year = "2012",
month = nov,
doi = "10.1007/s00442-012-2331-y",
language = "English",
volume = "170",
pages = "821--833",
journal = "Oecologia",
issn = "0029-8549",
publisher = "Springer-Verlag",
number = "3",

}

RIS

TY - JOUR

T1 - Legacy effects of drought on plant growth and the soil food web

AU - De Vries, Franciska

AU - Liiri, Mira

AU - Bjornlund, Lisa

AU - Setala, Heikki

AU - Christensen, Soren

AU - Bardgett, Richard

PY - 2012/11

Y1 - 2012/11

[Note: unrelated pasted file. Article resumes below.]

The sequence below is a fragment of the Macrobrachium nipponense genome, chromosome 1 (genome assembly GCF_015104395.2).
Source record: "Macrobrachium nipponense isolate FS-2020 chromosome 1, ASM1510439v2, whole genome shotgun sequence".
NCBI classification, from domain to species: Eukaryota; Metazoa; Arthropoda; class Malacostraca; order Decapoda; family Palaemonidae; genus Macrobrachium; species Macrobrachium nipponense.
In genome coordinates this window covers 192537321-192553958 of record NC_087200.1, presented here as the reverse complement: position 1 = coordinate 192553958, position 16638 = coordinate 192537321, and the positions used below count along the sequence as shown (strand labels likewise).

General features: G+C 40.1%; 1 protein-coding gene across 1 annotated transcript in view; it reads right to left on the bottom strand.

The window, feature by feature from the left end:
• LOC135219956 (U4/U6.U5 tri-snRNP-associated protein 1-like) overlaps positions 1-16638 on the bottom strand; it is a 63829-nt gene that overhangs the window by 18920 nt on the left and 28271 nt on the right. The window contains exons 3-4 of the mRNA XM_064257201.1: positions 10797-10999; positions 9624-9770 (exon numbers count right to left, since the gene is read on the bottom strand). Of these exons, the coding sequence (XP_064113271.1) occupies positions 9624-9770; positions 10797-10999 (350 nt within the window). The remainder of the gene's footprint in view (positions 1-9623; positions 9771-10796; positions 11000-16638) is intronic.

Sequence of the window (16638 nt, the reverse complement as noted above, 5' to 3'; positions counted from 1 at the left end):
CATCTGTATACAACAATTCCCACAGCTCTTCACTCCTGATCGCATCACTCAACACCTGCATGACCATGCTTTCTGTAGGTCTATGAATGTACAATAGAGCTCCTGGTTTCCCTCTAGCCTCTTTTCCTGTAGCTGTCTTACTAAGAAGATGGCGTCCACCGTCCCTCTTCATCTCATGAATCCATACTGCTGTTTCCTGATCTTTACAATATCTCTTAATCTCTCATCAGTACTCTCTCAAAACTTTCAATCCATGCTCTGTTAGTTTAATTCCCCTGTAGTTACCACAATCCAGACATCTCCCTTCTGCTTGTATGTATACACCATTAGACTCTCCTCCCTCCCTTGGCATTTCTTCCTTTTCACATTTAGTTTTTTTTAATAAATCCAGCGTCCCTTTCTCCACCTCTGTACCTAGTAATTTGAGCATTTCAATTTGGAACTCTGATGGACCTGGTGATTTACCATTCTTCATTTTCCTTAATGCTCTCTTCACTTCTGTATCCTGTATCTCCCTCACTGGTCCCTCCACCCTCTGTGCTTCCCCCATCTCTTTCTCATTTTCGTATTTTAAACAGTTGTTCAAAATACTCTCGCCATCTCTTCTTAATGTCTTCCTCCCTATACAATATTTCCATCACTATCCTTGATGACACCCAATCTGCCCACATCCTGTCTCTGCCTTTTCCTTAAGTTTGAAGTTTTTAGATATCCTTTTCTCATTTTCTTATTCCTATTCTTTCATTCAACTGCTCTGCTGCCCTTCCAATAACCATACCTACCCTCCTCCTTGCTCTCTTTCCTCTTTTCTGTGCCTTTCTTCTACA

N2 - Soils deliver important ecosystem services, such as nutrient provision for plants and the storage of carbon (C) and nitrogen (N), which are greatly impacted by drought. Both plants and soil biota affect soil C and N availability, which might in turn affect their response to drought, offering the potential to feed back on each other’s performance. In a greenhouse experiment, we compared legacy effects of repeated drought on plant growth and the soil food web in two contrasting land-use systems: extensively managed grassland, rich in C and with a fungal-based food web, and intensively managed wheat lower in C and with a bacterial-based food web. Moreover, we assessed the effect of plant presence on the recovery of the soil food web after drought. Drought legacy effects increased plant growth in both systems, and a plant strongly reduced N leaching. Fungi, bacteria, and their predators were more resilient after drought in the grassland soil than in the wheat soil. The presence of a plant strongly affected the composition of the soil food web, and alleviated the effects of drought for most trophic groups, regardless of the system. This effect was stronger for the bottom trophic levels, whose resilience was positively correlated to soil available C. Our results show that plant belowground inputs have the potential to affect the recovery of belowground communities after drought, with implications for the functions they perform, such as C and N cycling.